donald trump twitter

Donald Trump Sentenced to Death Over a Tweet

Many men and women have been sentenced to death over the centuries. However, this may just be the first time it has happened through a Tweet.

And to US President Donald Trump, no less.

Even before Trump’s election, the president’s use of social media was controversial.

But now, at least according to North Korea’s State Media, Trump has gone too far, after insulting their supreme leader in Kim Jong-un:

 The worst crime for which he can never be pardoned is that he dared [to] malignantly hurt the dignity of the supreme leadership

 He should know that he is just a hideous criminal sentenced to death by the Korean people’.  

They also went on to call Trump a ‘coward’ after cancelling his visit to the North Korean border, during his trip to Asia last week.

According to US reports, Trump failed to tour the zone after his helicopter turned back due to bad weather. However, Norther Korean editors refuted the excuses given by the US, stating:

It wasn’t the weather

He was just too scared to face the glaring eyes of our troops.

Below you can see the Tweet that resulted in North Korea demanding Trump’s head:

Trump Kim Jong-un tweet

Despite the insults and threats being thrown between the two nations over the past 12 months, Trump still believes that a friendship between him and Kim Jong-un is a possibility:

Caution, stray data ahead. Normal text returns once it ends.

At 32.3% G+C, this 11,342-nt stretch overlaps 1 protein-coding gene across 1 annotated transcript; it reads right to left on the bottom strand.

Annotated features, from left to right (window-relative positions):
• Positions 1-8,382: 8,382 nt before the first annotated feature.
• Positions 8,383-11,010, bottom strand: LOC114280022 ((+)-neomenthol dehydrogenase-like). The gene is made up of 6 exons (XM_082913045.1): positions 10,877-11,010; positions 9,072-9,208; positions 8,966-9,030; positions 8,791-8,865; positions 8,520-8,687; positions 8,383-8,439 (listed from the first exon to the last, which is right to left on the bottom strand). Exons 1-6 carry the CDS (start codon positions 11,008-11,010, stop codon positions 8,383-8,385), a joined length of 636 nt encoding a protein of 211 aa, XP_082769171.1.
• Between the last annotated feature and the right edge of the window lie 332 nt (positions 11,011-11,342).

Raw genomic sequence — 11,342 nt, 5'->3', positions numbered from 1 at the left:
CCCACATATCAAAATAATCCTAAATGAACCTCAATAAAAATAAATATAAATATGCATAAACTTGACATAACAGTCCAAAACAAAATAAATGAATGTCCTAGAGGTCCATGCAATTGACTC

Strange things happen in life. That might be a strange thing that happens. But it is certainly a possibility 

 If that did happen, it would be a good thing for, I can tell you, for North Korea. But it would also be good for lots of other places, and it would be good for the world.

Trump’s earlier comments have clearly rattled the rogue country, where insulting the leader would likely result in a swift execution.

We’re not holding our breath for friendship breaking out between the two leaders. But if it did happen, it would indeed be good for the world.

Peter Tseros

Peter Tseros

Peter Tseros is a writer here at The Australian Tribune, where he focuses on key issues in Australian politics. He has a Bachelor of Journalism, as well as his masters in Media and Communications both at Swinburne University of Technology in Melbourne.

In addition, Peter spent two years working as a journalist for publications in India and the US, before he moved to radio where he spent three years at some of Australia’s leading networks, which include 3AW and 1116 SEN.

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